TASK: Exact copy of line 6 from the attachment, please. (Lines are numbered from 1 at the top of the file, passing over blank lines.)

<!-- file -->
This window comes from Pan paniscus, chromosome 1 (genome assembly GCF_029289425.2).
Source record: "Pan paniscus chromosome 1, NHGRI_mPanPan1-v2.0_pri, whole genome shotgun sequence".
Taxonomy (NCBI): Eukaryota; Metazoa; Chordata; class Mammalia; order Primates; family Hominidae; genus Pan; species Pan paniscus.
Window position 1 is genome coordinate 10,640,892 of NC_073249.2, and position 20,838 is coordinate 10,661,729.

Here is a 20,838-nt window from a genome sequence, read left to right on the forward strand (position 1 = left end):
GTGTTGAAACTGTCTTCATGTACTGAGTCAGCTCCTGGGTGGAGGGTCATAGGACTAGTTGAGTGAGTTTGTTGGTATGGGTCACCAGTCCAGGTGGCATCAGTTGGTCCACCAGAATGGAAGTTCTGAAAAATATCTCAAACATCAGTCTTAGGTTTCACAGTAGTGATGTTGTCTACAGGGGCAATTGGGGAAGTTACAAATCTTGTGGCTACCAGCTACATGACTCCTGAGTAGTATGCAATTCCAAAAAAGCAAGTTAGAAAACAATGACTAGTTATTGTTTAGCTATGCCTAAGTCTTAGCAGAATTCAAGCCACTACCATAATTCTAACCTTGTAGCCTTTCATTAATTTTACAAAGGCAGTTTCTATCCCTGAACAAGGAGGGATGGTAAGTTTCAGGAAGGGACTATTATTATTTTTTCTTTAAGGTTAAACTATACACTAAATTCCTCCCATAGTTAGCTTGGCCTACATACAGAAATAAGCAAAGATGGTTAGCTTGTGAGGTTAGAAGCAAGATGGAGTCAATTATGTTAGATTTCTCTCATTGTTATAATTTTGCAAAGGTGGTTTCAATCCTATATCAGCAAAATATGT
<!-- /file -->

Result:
GTGTTGAAACTGTCTTCATGTACTGAGTCAGCTCCTGGGTGGAGGGTCATAGGACTAGTTGAGTGAGTTTGTTGGTATGGGTCACCAGTCCAGGTGGCATCAGTTGGTCCACCAGAATGGAAGTTCTGAAAAATATCTCAAACATCAGTCTTAGGTTTCACAGTAGTGATGTTGTCTACAGGGGCAATTGGGGAAGTTACAAATCTTGTGGCTACCAGCTACATGACTCCTGAGTAGTATGCAATTCCAAAAAAGCAAGTTAGAAAACAATGACTAGTTATTGTTTAGCTATGCCTAAGTCTTAGCAGAATTCAAGCCACTACCATAATTCTAACCTTGTAGCCTTTCATTAATTTTACAAAGGCAGTTTCTATCCCTGAACAAGGAGGGATGGTAAGTTTCAGGAAGGGACTATTATTATTTTTTCTTTAAGGTTAAACTATACACTAAATTCCTCCCATAGTTAGCTTGGCCTACATACAGAAATAAGCAAAGATGGTTAGCTTGTGAGGTTAGAAGCAAGATGGAGTCAATTATGTTAGATTTCTCTCATTGTTATAATTTTGCAAAGGTGGTTTCAATCCTATATCAGCAAAATATGT